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Moose Jaw schools still learning in person despite climbing COVID-19 cases

Hundreds of students in Regina are moving to online learning because of high COVID-19 cases and staff shortages, but such situations don’t yet appear to be affecting the Moose Jaw area.
kids classrooms
Kids in the classroom. File photo/Shutterstock

Hundreds of students in Regina are moving to online learning because of high COVID-19 cases and staff shortages, but such situations don’t yet appear to be affecting the Moose Jaw area. 

There were 526 self-reported coronavirus cases across the Regina Public School Division from Jan. 10 to 14, including 53 school staff, which forced seven classrooms to move online, according to the division. Meanwhile, all eight high schools will move online from Jan. 20 to 24. 

No information was available by press time about how the Regina Catholic School Division is doing or possible changes.

Holy Trinity Catholic School Division

In Moose Jaw, Jan. 18 was the first time this year that Holy Trinity Catholic School Division had to redeploy consultants and co-ordinators because of a shortage of teachers, said education director Ward Strueby. However, a day later, classrooms were backed to being fully staffed. 

“Overall, (Jan. 18) was a bit of a challenge to get supports in place, but we have a very nimble staff here and we had teachers that were ready to go and support staff ready to go to support our kids,” he remarked.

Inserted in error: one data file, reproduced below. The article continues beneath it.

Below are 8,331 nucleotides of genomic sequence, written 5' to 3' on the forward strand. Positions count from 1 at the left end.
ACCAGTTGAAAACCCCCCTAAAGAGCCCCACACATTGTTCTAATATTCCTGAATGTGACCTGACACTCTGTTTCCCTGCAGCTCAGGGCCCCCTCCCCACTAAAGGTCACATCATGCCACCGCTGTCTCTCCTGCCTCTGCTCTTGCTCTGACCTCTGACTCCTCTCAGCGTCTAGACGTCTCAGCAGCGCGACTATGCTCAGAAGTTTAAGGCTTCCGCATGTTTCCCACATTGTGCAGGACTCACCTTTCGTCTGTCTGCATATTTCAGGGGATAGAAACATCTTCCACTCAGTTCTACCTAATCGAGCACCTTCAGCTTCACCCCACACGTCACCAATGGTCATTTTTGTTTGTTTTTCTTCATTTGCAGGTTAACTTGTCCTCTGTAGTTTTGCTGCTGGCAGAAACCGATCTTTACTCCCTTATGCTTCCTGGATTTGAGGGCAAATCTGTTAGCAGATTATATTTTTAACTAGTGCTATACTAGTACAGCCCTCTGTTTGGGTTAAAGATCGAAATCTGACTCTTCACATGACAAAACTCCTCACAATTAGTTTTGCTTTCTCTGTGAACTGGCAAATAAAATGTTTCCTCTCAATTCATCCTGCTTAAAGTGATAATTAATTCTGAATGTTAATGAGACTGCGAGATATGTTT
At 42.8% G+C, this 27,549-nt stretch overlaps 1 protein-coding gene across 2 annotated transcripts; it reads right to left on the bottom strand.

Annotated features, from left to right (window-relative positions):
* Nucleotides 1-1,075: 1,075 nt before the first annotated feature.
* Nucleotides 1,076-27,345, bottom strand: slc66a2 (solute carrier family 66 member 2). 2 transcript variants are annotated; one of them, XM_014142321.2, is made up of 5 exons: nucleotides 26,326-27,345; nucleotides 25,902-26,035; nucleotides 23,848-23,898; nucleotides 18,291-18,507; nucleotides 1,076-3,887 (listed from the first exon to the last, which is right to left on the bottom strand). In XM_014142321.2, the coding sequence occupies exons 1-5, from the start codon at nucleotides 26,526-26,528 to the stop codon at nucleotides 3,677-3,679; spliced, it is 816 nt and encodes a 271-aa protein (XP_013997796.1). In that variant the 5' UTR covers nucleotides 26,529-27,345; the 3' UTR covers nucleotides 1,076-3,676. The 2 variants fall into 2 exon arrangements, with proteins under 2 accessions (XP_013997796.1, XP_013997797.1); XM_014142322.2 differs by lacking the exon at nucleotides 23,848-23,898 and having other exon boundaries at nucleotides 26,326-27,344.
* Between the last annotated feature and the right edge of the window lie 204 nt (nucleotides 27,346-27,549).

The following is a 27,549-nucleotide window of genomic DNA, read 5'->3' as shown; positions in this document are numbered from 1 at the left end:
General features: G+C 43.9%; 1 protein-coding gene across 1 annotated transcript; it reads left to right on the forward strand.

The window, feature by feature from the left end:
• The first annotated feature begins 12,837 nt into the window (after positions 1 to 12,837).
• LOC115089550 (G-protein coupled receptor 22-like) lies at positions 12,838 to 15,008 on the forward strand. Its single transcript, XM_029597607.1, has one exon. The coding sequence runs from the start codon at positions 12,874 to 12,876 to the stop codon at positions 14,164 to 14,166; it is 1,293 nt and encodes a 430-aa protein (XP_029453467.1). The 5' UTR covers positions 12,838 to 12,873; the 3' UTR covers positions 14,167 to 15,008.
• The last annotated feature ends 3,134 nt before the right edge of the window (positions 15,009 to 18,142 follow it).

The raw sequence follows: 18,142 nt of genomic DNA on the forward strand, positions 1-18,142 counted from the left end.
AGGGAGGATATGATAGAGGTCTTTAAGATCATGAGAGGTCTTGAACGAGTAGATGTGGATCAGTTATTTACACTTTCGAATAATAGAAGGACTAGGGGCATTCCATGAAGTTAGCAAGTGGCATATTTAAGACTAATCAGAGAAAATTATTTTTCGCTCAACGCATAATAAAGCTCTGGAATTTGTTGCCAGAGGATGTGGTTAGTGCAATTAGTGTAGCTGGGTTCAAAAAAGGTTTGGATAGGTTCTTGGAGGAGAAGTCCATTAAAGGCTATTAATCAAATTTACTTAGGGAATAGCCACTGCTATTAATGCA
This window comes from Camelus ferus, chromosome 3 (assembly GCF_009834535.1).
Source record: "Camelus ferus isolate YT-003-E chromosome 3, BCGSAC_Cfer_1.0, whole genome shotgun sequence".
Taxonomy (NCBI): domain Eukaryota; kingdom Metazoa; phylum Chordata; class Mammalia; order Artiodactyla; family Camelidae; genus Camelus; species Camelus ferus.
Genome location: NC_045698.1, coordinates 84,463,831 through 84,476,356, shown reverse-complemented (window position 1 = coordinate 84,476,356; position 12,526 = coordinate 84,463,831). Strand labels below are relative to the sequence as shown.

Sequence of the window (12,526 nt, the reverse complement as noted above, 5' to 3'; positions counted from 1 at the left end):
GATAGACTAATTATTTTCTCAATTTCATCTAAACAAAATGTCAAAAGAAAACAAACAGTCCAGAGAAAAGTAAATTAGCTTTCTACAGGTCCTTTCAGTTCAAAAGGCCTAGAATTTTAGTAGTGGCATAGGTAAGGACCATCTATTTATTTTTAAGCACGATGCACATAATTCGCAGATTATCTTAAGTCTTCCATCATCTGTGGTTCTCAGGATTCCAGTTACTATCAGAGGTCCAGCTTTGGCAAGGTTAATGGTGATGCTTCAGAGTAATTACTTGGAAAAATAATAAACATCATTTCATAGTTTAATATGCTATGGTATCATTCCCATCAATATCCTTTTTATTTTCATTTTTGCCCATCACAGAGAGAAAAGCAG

Since Christmas, the pandemic has forced three classes to move online. Furthermore, 154 students and staff have contracted COVID-19, which the education director thought was too high.

“From a division office here, we’ve decided to take that pressure off our schools, and we’ve done the contact tracing and notifying close contacts,” Strueby said. “That definitely does add some work, but … we want to do all we can to keep staff and students safe in our school division.”

Holy Trinity will continue to do its best in the short-term with staffing, which includes working with the Ministry of Education and local health officials, he continued. The division is committed to offering in-person learning until higher COVID-19 cases force it to move classes online. 

“The magic happens when our students are with our staff members in the classroom, and definitely for mental health and well-being of our kids, that’s the place we want to be,” Strueby added. “But we also need to manage that and ensure our staff and students are safe.”  

Prairie South School Division

Since Jan. 6, COVID-19 has infected 176 students and 16 staff while one classroom at Prince Arthur School has been forced to learn from home, according to education director Ryan Boughen.

“It’s around us and it’s definitely in our schools. We’re not at a place right now where we think our high schools are in jeopardy of not being able to move forward with final exams,” he said. 

The weather has been more challenging lately than the pandemic since buses did not operate on Jan. 17 or 19 because of the cold, Boughen continued. A.E. Peacock was most affected because many of its students arrive by those vehicles. 

Boughen praised teachers for doing a great job of ensuring in-person learning happens smoothly. He noted that the division office regularly speaks to high school principals, who say their students are concerned about being forced online since that affects their learning. 

When there are COVID-19 cases in classes, superintendents and the division monitor those classrooms and the health of the teacher and students. If more students are out sick than in class, the division will move that room online.

“When we’re making these decisions, we’re often learning that it’s better for our kids to be in school around adults (because) they’ve missed a lot of school in the past two years … ,” said Boughen. “We’re hopeful that we get out of this sometime soon.”

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